18 November 2020 | Story Thabo Kessah | Photo Thabo Kessah
Prof Pearl Sithole acknowledged the role played by the Afromontane Research Unit in securing mountain-to-mountain research funding from the US Embassy and Consulates in SA.

“This launch is an opportunity to reflect on the strategic significance of the partnership between our two universities and the long-standing relationship that academics at the two institutions have enjoyed.” 

These were the words of appreciation from the University of the Free State Vice-Rector: Research, Innovation and Internationalisation, Prof Corli Witthuhn, during the virtual launch of the Mountain-to-Mountain collaboration project between the University of the Free State and the Appalachian State University in the United States held on 10 November 2020. The R8 million project is funded by the US Embassy and Consulates in South Africa and will run over two academic years.

Prof Witthuhn also stated that the project would further strengthen the UFS strategy for internationalisation. “This collaboration has grown organically in the last decade to become one of the UFS flagships in international collaborations. With the support of this grant from the US Embassy and Consulates in South Africa, this long-standing and sustainable collaboration will be further strengthened,” she added.

New master’s programmes

In providing context to the Qwaqwa Campus’ research footprint, Campus Vice-Principal: Academic and Research, Prof Pearl Sithole, acknowledged the role played by the Afromontane Research Unit (ARU) under the leadership of its Director, Dr Ralph Clark, as well as all the faculties.

“In the Humanities, a lot is coming regarding the socio-ecosystems of the mountains. And in Education and Economic and Management Sciences, the scholarship of teaching and learning is promoted through blended skills, especially during this time of the pandemic. In the Natural and Agricultural Sciences, climate monitoring is one of the projects that has brought vibrancy to our campus,” she said.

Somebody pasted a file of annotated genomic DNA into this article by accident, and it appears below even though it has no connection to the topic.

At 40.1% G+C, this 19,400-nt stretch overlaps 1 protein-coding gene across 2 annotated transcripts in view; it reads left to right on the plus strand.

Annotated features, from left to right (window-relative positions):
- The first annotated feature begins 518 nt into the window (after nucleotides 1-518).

Appalachian State University’s Associate Vice-Chancellor for International Education and Development, Prof Jesse Lutabingwa, mentioned that the collaboration would, among others, develop and offer a multi-disciplinary master’s degree in Mountain Studies on the Qwaqwa Campus, which will initially enrol seven to ten students. “In the subsequent years, we plan to increase this number to 15-20 students. We will also develop and offer a Community Development master’s degree with 10-12 students and up to 25 in subsequent years.”

Black women academics

Prof Lutabingwa, who is also the Project Director, revealed that doctoral students who are currently part of the University Staff Doctoral Project (USDP), will conduct at least three research projects focusing on social entrepreneurship, substance abuse, and rural transport monitoring in the Maloti-Drakensberg Mountains. “Also key to this collaboration is the leadership mentorship programme for black women academics who will at the end of the project produce three to five research papers,” Prof Lutabingwa added.

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